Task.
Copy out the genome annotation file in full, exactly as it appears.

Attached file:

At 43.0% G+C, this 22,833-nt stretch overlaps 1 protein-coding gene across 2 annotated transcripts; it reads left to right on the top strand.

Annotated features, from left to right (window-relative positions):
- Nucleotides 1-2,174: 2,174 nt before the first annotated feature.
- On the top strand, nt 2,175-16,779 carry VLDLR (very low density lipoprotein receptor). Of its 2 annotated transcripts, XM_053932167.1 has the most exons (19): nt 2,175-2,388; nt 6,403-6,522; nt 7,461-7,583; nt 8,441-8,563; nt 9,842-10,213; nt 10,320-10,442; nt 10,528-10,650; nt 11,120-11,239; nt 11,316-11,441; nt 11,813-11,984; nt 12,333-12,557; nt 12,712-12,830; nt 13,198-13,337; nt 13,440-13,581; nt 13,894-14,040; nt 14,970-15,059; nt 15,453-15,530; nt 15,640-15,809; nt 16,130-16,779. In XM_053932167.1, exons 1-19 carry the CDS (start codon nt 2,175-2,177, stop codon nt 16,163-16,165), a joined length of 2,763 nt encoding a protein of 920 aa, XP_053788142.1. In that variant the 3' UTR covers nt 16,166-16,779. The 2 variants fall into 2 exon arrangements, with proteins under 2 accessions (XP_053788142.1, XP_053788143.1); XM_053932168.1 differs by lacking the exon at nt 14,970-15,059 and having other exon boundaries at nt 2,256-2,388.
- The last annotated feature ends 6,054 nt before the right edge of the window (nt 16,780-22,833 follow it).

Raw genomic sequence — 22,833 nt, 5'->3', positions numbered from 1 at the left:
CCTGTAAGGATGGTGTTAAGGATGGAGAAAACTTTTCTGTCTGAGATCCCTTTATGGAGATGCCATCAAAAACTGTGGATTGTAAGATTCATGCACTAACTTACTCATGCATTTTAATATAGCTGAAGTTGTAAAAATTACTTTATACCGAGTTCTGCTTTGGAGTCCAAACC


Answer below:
At 43.0% G+C, this 22,833-nt stretch overlaps 1 protein-coding gene across 2 annotated transcripts; it reads left to right on the top strand.

Annotated features, from left to right (window-relative positions):
- Nucleotides 1-2,174: 2,174 nt before the first annotated feature.
- On the top strand, nt 2,175-16,779 carry VLDLR (very low density lipoprotein receptor). Of its 2 annotated transcripts, XM_053932167.1 has the most exons (19): nt 2,175-2,388; nt 6,403-6,522; nt 7,461-7,583; nt 8,441-8,563; nt 9,842-10,213; nt 10,320-10,442; nt 10,528-10,650; nt 11,120-11,239; nt 11,316-11,441; nt 11,813-11,984; nt 12,333-12,557; nt 12,712-12,830; nt 13,198-13,337; nt 13,440-13,581; nt 13,894-14,040; nt 14,970-15,059; nt 15,453-15,530; nt 15,640-15,809; nt 16,130-16,779. In XM_053932167.1, exons 1-19 carry the CDS (start codon nt 2,175-2,177, stop codon nt 16,163-16,165), a joined length of 2,763 nt encoding a protein of 920 aa, XP_053788142.1. In that variant the 3' UTR covers nt 16,166-16,779. The 2 variants fall into 2 exon arrangements, with proteins under 2 accessions (XP_053788142.1, XP_053788143.1); XM_053932168.1 differs by lacking the exon at nt 14,970-15,059 and having other exon boundaries at nt 2,256-2,388.
- The last annotated feature ends 6,054 nt before the right edge of the window (nt 16,780-22,833 follow it).

Raw genomic sequence — 22,833 nt, 5'->3', positions numbered from 1 at the left:
CCTGTAAGGATGGTGTTAAGGATGGAGAAAACTTTTCTGTCTGAGATCCCTTTATGGAGATGCCATCAAAAACTGTGGATTGTAAGATTCATGCACTAACTTACTCATGCATTTTAATATAGCTGAAGTTGTAAAAATTACTTTATACCGAGTTCTGCTTTGGAGTCCAAACC